There may be some who view the Dallas Symphony Orchestra’s annual gala as primarily a society affair, rather than a musical one. There’s an element of the former, of course, but the music-making in Saturday night’s edition was so magnificent that it pushed all other elements into the background.
The musical participants were conductor Jaap van Zweden, the Dallas Symphony Orchestra and Chorus, and violinist Joshua Bell.
Placing Bruch’s Violin Concerto No. 1 at the end of the program gave it pride of place, I suppose, and certainly its performance was topnotch. Bell’s playing was powerful and accurate and, with the superb collaboration of Van Zweden and the DSO, the concerto became both a dramatic statement and a marvelously lyrical one.
However, as fine as that was, what preceded the Bruch appealed to me even more. This was all-Wagner, including the preludes to Acts 1 and 3 and the bridal chorus, all from Lohengrin; and “The Entrance of the Guests” from Tannhäuser.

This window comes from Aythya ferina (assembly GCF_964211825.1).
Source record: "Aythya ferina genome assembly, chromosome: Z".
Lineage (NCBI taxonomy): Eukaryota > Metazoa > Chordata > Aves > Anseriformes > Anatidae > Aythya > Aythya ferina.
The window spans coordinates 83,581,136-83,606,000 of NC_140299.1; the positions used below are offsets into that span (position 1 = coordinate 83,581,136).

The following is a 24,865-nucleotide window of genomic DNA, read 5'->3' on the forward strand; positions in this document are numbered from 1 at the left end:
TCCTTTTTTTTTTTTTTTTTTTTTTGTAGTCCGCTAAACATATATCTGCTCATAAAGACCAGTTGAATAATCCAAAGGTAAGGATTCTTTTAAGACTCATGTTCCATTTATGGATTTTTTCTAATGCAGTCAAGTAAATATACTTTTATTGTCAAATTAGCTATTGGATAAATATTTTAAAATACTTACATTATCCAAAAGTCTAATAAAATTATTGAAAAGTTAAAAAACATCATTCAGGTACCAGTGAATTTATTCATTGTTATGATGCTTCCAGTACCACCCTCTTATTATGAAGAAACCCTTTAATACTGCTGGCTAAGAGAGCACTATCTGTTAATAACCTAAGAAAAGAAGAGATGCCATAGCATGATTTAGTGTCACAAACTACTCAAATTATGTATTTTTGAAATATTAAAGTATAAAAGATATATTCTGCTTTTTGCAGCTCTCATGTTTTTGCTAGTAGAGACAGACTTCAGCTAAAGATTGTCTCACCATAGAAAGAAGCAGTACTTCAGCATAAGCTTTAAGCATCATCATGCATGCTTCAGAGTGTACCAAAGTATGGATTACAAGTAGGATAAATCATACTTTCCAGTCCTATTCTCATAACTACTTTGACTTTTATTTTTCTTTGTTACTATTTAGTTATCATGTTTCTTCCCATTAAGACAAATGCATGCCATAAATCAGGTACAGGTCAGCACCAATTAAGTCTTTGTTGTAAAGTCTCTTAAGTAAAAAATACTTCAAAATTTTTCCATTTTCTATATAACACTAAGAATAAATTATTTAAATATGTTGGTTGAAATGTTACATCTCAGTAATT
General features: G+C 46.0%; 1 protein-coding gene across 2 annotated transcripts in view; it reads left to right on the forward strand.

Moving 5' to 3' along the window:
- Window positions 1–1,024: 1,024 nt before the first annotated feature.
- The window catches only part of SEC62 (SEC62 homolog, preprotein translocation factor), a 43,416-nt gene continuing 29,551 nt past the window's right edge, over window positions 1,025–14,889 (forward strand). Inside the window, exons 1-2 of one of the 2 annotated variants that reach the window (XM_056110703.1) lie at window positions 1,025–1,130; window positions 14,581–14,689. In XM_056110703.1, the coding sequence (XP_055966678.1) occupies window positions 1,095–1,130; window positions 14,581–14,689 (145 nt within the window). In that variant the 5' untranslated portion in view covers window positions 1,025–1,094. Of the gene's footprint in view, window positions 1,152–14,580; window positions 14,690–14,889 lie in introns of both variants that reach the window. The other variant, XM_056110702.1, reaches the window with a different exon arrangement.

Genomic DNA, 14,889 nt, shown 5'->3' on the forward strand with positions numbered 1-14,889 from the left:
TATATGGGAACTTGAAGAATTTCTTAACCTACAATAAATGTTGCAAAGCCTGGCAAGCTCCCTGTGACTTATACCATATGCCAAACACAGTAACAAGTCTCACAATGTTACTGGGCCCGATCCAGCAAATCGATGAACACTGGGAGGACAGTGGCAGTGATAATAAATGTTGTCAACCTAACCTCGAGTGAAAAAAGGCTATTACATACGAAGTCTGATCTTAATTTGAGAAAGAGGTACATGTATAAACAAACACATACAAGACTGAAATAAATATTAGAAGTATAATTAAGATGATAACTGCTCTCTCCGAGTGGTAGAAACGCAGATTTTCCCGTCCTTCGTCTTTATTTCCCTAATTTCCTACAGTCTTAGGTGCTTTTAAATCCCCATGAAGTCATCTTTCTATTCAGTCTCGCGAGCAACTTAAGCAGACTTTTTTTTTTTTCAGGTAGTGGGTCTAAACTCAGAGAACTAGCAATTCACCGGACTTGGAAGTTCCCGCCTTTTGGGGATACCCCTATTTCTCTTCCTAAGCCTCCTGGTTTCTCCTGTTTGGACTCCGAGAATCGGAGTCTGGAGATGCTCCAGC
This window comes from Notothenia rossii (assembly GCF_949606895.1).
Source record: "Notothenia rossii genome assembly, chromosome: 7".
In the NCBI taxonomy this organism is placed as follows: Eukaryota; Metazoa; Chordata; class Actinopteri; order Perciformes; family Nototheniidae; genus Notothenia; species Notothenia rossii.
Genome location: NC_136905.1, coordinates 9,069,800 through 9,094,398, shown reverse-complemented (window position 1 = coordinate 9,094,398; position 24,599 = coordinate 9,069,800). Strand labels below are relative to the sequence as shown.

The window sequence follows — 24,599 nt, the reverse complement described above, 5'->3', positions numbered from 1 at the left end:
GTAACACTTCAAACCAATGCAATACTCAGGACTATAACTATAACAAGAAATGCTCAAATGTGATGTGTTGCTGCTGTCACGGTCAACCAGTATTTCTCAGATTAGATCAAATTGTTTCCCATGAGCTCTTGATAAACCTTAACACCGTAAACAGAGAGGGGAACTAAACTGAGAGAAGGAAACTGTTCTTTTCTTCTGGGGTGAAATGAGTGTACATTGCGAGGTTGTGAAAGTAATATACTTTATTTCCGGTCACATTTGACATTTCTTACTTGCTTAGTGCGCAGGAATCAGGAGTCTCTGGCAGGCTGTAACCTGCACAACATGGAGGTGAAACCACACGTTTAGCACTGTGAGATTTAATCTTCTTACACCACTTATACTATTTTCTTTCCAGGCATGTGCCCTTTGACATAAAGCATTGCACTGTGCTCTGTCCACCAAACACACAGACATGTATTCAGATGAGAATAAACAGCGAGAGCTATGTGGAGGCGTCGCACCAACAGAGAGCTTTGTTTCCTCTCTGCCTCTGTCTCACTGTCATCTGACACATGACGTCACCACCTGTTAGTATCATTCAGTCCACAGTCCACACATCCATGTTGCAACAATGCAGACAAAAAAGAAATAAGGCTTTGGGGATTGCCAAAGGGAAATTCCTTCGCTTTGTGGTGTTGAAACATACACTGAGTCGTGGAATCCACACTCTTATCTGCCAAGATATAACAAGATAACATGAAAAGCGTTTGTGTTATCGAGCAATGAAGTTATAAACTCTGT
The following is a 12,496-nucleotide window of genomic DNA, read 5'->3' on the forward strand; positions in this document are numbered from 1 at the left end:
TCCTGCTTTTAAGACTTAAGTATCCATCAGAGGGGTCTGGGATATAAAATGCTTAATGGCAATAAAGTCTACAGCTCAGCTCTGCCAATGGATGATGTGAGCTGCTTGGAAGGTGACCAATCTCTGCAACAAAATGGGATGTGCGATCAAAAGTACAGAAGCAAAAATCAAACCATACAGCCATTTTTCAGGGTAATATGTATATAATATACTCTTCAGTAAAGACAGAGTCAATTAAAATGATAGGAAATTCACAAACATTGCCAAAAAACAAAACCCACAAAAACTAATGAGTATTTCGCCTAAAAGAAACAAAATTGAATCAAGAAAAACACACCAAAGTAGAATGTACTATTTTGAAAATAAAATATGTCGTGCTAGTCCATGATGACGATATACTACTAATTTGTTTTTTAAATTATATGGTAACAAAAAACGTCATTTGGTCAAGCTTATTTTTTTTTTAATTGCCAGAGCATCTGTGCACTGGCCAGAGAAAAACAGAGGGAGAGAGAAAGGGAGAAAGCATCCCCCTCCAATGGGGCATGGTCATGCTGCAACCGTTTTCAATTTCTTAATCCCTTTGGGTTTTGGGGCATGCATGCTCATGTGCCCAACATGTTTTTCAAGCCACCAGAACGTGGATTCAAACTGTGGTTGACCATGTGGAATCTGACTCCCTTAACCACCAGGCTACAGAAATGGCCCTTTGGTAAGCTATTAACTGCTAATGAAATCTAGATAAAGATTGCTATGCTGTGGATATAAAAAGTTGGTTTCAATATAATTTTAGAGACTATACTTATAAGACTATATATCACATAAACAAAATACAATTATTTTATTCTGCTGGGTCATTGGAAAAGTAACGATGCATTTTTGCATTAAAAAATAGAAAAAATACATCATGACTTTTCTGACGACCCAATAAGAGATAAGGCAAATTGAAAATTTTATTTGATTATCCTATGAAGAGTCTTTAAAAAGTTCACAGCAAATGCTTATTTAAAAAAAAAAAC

We probably hear more Bruch than Wagner at Dallas Symphony Orchestra programs, or at least it seems that way, but the awe-inspiring interpretations of Van Zweden’s Wagner Saturday night and the superb performances of the orchestra and chorus made amends for that deficiency.
Moments such as the entrance of the brass at the dramatic peak of the prelude to Act 1 were hair-raising, the DSO’s strings were magnificent throughout, and the chorus was accurate, subtle and powerfully dramatic when Van Zweden called for grand sounds.
The whole program was an awesome demonstration of Van Zweden’s mastery and the thought occurred to me: What a great thing it would be if the Dallas Opera would produce the Ring once more with him in the pit. It’ll probably never happen, but there’s nothing wrong with dreaming, is there?